Superintendent Cami Anderson, Governor Chris Christie's appointee, proposed a systematic overhaul of the school district in 2013 titled "One Newark." The reform plan includes school closures, teacher layoffs, Teach for America hirings and changes to the district's enrollment system for both traditional and charter schools.[6] "One Newark" has garnered significant criticism from a variety of sources. American Federation of Teachers President Randi Weingarten sent a letter to Governor Christie criticizing an element of the plan that would use teacher performance evaluations instead of seniority in deciding which teachers to layoff. At a rally in the state capital of Trenton, Newark mayoral candidate and City Councilman Ras Baraka stated, "We have the right to govern our own lives. We have the right to govern our own school system. We have a right to keep our school buildings open. [...] No one wants this One Newark plan, and no one wants Cami Anderson. One of the first steps that we make sure happens is that she gets the first ticket on the first train out of town. We've had enough."[7]

Baraka has endorsed incumbents Antoinette Baskerville-Richardson and Philip C. Seelinger, Jr. and newcomer Reginald Bledsoe as his "Children First" slate for the three at-large seats on the Newark Advisory Board.[8] From 2011 to 2013, Baraka's "Children First" slates won seven of the nine seats on the board.[9][10] Advisory Board Chairperson Baskerville-Richardson and fellow members of the "Children First" governing majority on the board have advocated for local control of Newark Public Schools and have opposed Superintendent Anderson's "One Newark" plan.[11]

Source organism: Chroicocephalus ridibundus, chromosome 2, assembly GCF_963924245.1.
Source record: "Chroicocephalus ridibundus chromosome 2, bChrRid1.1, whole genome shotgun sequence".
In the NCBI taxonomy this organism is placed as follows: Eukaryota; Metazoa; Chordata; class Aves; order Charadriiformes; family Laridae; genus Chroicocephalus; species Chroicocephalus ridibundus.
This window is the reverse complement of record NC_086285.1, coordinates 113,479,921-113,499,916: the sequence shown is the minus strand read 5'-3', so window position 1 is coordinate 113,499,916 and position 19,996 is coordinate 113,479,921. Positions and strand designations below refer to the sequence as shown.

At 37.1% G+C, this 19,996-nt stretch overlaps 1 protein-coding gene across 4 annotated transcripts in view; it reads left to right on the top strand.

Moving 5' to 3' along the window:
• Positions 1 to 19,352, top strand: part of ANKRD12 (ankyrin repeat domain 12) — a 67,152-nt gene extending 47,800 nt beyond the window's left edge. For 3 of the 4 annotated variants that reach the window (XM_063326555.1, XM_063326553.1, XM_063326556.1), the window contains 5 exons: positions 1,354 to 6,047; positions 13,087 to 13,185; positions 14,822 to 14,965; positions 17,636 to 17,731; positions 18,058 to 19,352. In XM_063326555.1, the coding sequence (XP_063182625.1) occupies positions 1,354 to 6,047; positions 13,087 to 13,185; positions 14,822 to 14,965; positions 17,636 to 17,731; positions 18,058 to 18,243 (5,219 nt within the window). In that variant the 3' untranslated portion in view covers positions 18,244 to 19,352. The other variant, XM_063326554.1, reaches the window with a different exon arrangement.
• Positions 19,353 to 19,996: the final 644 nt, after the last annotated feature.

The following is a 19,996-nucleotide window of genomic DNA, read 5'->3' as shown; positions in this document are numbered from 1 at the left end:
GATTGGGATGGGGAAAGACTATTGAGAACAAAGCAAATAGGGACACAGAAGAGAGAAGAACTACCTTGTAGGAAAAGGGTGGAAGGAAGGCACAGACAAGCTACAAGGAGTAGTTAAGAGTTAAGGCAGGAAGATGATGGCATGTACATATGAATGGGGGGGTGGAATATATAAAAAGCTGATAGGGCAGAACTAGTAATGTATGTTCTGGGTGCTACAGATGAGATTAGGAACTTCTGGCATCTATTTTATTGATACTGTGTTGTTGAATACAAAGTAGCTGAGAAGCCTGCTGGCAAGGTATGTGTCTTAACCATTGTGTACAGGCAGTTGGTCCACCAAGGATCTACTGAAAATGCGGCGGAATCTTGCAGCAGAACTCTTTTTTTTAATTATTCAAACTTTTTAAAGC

Legislative Lowdown: Identifying competitive South Carolina elections in 2014

Seal of South Carolina.jpg
2014 South Carolina Legislative Lowdown

Table of Contents
Majority control
Margin of victory
Competitiveness

Other 2014 Election coverage
Ballot measuresState executive officialsSchool boards
State legislaturesU.S. HouseU.S. Senate

By Ballotpedia's State legislative team

March 30 was the signature filing deadline for candidates wishing to run for South Carolina House of Representatives. Elections in all 124 House districts will consist of a primary election on June 10, 2014, and a general election on November 4, 2014. The South Carolina State Senate will not hold elections this year.

Looking at the current partisan breakdown in the South Carolina House, because there will be very few actual general elections, the election should be unremarkable. Two races in particular should be interesting to watch, as the seats were won by a margin of victory of less than 5 percent in 2012. The primaries may prove more eventful, featuring seven challengers from 2012 seeking office again, one challenger from 2010 and Curtis Brantley (D), the former District 122 incumbent who was defeated in the 2012 Democratic primary.

See also: 2014's state legislative elections and South Carolina House of Representatives elections, 2014